by Clark Groome
Nat “King” Cole was one of the most influential and exciting jazz pianists in history. He was also one of the most popular singers of his tragically shortened 45-year life. During the 1940s, 1950s and 1960s he was Capitol Records’ largest selling performer, the sales being responsible for the building of Los Angeles’ iconic Capitol Records building, dubbed at the time as “The house that Nat built.”
Cole was also the first black performer to host a nationally televised variety show. From Nov. 10, 1956, to Dec. 17, 1957, his NBC program was less than a ratings success but featured first-rank guest artists — Peggy Lee, Count Basie, Tony Bennett, Ella Fitzgerald, Sammy Davis Jr., Harry Belafonte, Mel Tormé and Eartha Kitt among them.
Even though the actual reason for the show’s cancellation is a bit hazy, the stated reason was the lack of a national sponsor. That dearth was allegedly because of the potential advertisers’ fears that a show hosted by a black performer would not do well in the South. Ratings evidence to the contrary, Cole’s last show was Dec. 17, 1957.
That last show is the skeleton on which Coleman Domingo and Patricia McGregor’s “Lights Out: Nat ‘King’ Cole,” getting its world premiere at People’s Light and Theatre Company in Malvern through Dec. 6, is hung.
It’s a great story, and one that deserves to be seen and heard. In its present form, “Lights Out” is really several plays cobbled together in a way that is occasionally entertaining but generally either confusing or, at its nadir, annoying.
The justifiably popular Dulé Hill is Cole. While best known for his roles on “The West Wing” and “Psych,” Hill began his career as a song-and-dance man in Broadway’s “Bring in ‘Da Noise, Bring in ‘Da Funk” in 1995.
“Lights Out” is, at base, an angry piece about how blacks were treated in the ‘50s. Hill’s Cole comes across as an angry and bitter man, something his reputation and the affection his fellow performers had for him have always contradicted.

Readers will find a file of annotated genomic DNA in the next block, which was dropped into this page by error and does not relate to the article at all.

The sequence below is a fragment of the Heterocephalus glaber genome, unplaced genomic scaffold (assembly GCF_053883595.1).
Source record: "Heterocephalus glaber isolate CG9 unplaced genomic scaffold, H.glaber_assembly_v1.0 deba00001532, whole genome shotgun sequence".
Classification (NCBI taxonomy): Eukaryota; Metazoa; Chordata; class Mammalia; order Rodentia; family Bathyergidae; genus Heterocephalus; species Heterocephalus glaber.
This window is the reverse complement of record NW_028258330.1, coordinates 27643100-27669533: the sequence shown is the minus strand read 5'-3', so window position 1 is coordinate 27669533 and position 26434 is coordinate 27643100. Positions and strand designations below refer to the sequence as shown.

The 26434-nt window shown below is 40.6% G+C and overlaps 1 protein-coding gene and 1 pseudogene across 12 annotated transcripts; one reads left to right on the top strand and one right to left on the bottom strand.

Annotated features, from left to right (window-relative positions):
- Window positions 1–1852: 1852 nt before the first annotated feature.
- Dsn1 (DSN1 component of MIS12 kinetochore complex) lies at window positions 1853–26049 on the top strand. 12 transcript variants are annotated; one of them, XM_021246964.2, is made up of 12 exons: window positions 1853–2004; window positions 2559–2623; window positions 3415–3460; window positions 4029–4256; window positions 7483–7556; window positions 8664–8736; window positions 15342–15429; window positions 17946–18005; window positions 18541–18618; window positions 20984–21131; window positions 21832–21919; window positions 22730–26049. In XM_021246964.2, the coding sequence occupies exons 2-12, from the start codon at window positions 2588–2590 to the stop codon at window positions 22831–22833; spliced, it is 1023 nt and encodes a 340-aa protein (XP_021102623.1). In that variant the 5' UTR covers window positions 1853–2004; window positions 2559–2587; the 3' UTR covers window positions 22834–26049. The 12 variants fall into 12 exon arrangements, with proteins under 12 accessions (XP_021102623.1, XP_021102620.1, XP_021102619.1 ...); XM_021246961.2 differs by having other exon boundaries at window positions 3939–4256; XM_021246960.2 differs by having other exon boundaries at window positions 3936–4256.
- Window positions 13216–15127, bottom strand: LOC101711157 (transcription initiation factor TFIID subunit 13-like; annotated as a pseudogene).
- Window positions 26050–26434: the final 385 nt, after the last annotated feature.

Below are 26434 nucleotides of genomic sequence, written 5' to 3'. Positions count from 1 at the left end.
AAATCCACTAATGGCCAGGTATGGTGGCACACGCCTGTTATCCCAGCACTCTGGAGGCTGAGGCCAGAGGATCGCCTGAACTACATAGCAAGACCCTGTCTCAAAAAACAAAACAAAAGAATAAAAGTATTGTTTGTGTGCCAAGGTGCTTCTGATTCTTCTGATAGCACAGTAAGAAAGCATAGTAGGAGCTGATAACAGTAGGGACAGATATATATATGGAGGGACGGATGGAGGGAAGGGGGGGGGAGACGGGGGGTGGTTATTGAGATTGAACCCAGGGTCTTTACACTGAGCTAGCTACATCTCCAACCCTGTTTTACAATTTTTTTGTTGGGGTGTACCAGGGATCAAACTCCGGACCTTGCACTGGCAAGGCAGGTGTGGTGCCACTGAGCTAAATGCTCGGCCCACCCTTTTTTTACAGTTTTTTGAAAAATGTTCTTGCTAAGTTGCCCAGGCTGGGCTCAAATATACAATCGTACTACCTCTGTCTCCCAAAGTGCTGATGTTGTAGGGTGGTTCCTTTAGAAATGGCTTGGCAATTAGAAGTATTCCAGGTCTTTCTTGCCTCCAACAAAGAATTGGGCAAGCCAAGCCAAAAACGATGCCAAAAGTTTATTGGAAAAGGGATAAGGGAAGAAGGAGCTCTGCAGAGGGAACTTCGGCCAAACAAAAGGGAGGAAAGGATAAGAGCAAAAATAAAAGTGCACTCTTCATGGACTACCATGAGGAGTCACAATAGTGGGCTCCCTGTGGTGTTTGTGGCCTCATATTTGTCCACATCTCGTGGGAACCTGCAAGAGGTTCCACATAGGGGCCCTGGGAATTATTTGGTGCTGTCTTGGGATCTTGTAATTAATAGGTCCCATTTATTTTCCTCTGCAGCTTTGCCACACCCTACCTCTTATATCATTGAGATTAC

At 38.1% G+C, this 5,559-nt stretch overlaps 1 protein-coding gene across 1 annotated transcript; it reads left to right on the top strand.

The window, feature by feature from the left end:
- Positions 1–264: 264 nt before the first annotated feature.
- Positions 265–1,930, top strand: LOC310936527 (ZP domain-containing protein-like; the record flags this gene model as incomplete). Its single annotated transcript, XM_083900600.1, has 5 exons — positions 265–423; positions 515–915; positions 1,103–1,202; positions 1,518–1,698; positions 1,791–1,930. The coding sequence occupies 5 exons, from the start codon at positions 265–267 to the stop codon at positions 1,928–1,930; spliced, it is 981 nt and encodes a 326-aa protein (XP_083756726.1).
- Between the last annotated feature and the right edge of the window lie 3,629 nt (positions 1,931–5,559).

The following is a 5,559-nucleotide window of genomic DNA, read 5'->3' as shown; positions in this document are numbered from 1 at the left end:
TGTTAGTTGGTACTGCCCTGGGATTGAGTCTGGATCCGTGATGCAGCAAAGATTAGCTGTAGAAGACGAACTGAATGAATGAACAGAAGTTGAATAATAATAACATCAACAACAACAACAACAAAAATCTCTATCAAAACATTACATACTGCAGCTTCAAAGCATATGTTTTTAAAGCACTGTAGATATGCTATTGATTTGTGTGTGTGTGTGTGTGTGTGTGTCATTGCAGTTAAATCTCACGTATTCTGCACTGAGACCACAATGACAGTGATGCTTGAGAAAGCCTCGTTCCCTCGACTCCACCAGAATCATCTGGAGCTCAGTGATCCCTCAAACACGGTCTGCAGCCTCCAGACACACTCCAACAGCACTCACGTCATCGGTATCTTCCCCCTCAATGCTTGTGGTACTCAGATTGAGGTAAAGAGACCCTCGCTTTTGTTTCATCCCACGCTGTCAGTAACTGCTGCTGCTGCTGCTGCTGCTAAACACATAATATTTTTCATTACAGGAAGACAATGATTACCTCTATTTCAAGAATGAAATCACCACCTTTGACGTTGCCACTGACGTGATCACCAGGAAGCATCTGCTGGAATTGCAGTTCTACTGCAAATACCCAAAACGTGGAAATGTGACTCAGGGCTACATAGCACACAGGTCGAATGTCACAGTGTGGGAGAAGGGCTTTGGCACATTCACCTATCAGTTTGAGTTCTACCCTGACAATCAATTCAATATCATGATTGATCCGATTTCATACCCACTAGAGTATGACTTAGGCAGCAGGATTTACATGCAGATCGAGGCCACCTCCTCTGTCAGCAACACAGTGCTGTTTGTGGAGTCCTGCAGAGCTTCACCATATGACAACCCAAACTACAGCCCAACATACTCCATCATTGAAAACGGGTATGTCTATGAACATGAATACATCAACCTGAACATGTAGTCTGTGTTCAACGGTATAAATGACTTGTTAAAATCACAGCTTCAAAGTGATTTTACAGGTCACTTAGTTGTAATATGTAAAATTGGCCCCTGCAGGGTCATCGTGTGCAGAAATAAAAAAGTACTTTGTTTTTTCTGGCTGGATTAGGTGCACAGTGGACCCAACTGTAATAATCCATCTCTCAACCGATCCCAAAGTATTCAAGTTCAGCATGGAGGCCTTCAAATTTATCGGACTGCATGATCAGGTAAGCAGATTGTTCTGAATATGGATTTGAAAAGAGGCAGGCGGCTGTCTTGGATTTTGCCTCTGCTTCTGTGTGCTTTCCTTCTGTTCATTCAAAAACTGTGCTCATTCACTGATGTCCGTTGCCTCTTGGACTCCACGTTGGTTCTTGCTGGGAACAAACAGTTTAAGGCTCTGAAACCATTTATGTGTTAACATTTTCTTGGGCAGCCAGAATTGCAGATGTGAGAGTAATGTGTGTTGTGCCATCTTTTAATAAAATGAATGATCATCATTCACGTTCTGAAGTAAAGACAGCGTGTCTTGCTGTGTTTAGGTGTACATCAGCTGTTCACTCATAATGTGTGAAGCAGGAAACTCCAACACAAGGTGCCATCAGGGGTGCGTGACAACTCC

That aspect of the show competes with some Cole biography, with a discussion of what’s really going on with the TV show’s cancellation and with several impressive musical performance by Hill and the rest of the cast.
It’s all a jumble, a situation exacerbated by the presence throughout its 70-minute running time of the terrific Daniel J. Watts’ Sammy Davis Jr. In real life Sammy and Nat were friends. They were also just about opposite in personality: Cole the reserved, gentlemanly figure contrasting Davis’ wild and often hilarious, albeit hugely talented, clown.
What happens here far too often is that just as the play seems to be focusing in a credible way on the racial or personal or professional issues with which Cole is dealing, in jumps Sammy, changing the mood in a most inappropriate way. It’s really jolting — and annoying.
The show’s best moment is a Cole/Davis tap number that just about brings down the house.
People’s Light’s cast — Gisela Adisa, Marc D. Donovan, Rachel Duddy, Dayshawn Jacobs, Zonya Love, Owen Pelesh and Jo Twiss in addition to Hill and Watts — does admirable work in many roles. They are convincing when playing stars such as Peggy Lee, Betty Hutton, Eartha Kitt and young Nat.
The music directed by Ryan Slatko and performed by a superb quartet includes many of Cole’s signature songs, most notably “Orange Colored Sky,” “The Christmas Song” and “Unforgettable.”
Dulé Hill may be the draw, but Nat Cole should be the focus. In “Lights Out” while the talent on stage is evident, the show itself is so unfocused that its strengths are lost by its confusing approach to one of the most admirable performers of the last century.
For tickets call 610-644-3500 or visit www.peopleslight.org